Of all the traditional New Year’s recipes, Hoppin’ John is right up there with Peach Melba Pie and Sweet Tea. This Southern-Style dish is best with ham hocks, or just a huge ham bone to flavor the black-eyed peas!
It’s protocol to serve Hoppin’ John on New Year’s Eve, and we have the tried-and-true recipe that will make anyone look forward to the New Year!
What is Hoppin’ John?
There are many dishes thought to bring good luck for the New Year (and good luck dishes vary by region). Hoppin’ John is a delicious rice and beans dish thought to bring prosperity!
It is said that this welcome addition to your new year’s dinner table first appeared in 1847 in Sarah Rutledge’s “The Carolina Housewife” however, there is some debate as to how the name came about. No matter where the name came from, the recipe remains the same: black-eyed peas, hog jowl, ham hocks or a ham-bone, and some seasonings with rice.
Some recipes add different veggies, bacon, and more. I’ve kept this simple.
How to Make Hoppin’ John
With the beans prepped overnight you are ready to make this recipe in three simple steps!
- Saute veggies and seasonings until onions are translucent and fragrant.
- Add remaining ingredients, simmer until beans are tender.
- Serve this black beans mixture over seasoned rice.
Running Short on Time? See the recipe below for quick-soaking beans!
I add a bit of extra broth to this recipe and use it to cook the rice at the end. The broth is flavored with the ham bone making the rice extra delicious!
If you’re not going to cook your rice in the ham broth, reduce the cooking liquid by 2 cups in this recipe.
What to Serve with Hoppin’ John!
Why, cornbread, of course! Nothing is better than soaking up those delectable juices with a hunk of homemade cornbread! Steamed or boiled collard greans are a traditional side to serve with black eyed peas and ham, but a crisp, green salad with a tangy vinaigrette are excellent choices, too! If you are fresh out of cornbread, pre-packaged flour or corn tortillas will do in a pinch!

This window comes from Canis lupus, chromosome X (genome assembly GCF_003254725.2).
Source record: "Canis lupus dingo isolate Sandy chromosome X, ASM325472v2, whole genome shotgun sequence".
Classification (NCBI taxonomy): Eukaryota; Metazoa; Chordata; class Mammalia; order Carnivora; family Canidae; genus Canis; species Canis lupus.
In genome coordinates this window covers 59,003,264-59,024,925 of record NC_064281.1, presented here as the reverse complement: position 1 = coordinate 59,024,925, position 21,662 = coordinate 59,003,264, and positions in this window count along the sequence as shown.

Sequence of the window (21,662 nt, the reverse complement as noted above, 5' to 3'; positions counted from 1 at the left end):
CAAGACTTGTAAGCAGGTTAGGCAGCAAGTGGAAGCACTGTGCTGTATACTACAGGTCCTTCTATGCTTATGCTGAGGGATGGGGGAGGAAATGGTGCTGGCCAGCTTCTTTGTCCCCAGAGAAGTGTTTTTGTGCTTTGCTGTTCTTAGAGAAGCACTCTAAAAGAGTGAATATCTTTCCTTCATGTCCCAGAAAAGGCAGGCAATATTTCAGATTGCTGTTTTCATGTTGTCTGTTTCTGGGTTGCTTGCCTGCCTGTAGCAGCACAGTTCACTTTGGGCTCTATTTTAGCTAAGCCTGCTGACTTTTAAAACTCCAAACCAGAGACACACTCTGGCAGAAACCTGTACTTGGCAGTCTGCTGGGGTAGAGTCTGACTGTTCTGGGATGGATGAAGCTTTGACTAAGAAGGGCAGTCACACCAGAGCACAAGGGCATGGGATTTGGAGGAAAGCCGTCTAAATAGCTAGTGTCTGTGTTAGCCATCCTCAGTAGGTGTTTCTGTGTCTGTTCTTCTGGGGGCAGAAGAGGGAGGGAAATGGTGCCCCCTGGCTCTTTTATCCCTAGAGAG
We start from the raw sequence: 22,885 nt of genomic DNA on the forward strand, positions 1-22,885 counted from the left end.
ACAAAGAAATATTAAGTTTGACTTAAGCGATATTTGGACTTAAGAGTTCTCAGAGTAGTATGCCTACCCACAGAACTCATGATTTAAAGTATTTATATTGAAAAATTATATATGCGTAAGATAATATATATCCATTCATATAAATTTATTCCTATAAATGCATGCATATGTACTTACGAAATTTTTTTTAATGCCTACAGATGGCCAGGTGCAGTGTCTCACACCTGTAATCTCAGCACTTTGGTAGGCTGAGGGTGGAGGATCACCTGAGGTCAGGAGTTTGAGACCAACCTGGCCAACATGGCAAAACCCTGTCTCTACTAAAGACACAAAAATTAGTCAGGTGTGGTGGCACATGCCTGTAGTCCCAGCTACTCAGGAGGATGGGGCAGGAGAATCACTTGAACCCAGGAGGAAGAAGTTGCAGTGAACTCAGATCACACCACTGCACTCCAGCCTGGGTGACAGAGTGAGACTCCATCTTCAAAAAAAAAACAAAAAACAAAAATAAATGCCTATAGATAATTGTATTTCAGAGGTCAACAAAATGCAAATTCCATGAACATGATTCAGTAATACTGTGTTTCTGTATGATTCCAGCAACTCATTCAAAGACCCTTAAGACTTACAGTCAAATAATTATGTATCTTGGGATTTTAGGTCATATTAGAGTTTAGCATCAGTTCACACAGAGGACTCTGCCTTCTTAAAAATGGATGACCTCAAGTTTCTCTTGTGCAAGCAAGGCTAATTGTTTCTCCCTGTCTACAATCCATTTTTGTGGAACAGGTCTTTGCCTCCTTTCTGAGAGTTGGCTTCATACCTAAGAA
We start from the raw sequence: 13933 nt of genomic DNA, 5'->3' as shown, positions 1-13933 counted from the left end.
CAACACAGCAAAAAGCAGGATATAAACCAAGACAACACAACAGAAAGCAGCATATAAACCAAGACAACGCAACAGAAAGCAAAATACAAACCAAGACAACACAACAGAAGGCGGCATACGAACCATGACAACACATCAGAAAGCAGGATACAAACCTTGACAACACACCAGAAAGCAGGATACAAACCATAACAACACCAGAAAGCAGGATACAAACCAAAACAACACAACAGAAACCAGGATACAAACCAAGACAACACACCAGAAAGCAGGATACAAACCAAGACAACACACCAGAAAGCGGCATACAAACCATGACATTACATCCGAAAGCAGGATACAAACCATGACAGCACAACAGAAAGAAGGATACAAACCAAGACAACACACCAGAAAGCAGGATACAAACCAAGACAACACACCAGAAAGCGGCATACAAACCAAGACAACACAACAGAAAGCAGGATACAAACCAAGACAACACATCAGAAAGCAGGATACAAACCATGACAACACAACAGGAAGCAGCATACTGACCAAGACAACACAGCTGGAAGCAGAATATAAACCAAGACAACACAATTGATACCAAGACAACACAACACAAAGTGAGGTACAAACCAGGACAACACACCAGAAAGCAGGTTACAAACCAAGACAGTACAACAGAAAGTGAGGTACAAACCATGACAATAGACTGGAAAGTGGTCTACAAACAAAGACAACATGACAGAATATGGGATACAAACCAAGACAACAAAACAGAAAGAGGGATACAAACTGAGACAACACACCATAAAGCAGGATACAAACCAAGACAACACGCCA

Treat Hoppin’ John just like any soup or stew-like entrée. Keep leftovers stored tightly covered in the refrigerator and simply pop into the microwave to reheat.
To freeze, just scoop it into quart-sized freezer bags after it is cooled to room temperature and don’t forget to label with the date!
Classic Southern Dishes
- Oven-Fried Chicken – crispy, juicy classic
- Frito Pie – a crowd-pleasing dish!
- Chicken and Sausage Gumbo – vibrant, spicy comfort food!
- Shrimp and Grits – easy, cheesy & delicious
- Old Fashioned Chicken and Dumplings – made from scratch!
- 1 1/2 cups dried black eyed peas rinsed and sorted
- 1 onion diced
- 1 green bell pepper diced
- 2 celery ribs chopped
- 2 cloves garlic
- 1/2 teaspoon dried thyme
- 1/4 teaspoon dried oregano
- 1/4 teaspoon cayenne pepper
- 8 cups chicken broth low sodium *see note
- 1 ham hock or ham bone (see note)
- 14 oz diced tomatoes with juice
- 1 bay leaf
- 1 cup long-grain white rice
- green onions for garnish
Soak black-eyed peas in cold water overnight (see note).
Add onion, bell pepper, celery, garlic, and seasonings to a soup pot and cook until onion is translucent, about 5 minutes.
Add broth, bay leaf, and black-eyed peas. Bring to a boil, reduce heat to low and simmer 45-60 minutes or until peas are tender.
Once peas are tender, remove ham hock/bone. Ladle out 2 cups of the broth into a saucepan. Add rice to broth, cover and simmer 15 minutes. Let rest 5 minutes.
While rice is cooking, add tomatoes with their juices and meat from the ham bone to the black eyed peas. Allow to simmer uncovered.
Remove bay leaf and serve black-eyed peas mixture over cooked rice.
(Nutrition information provided is an estimate and will vary based on cooking methods and brands of ingredients used.)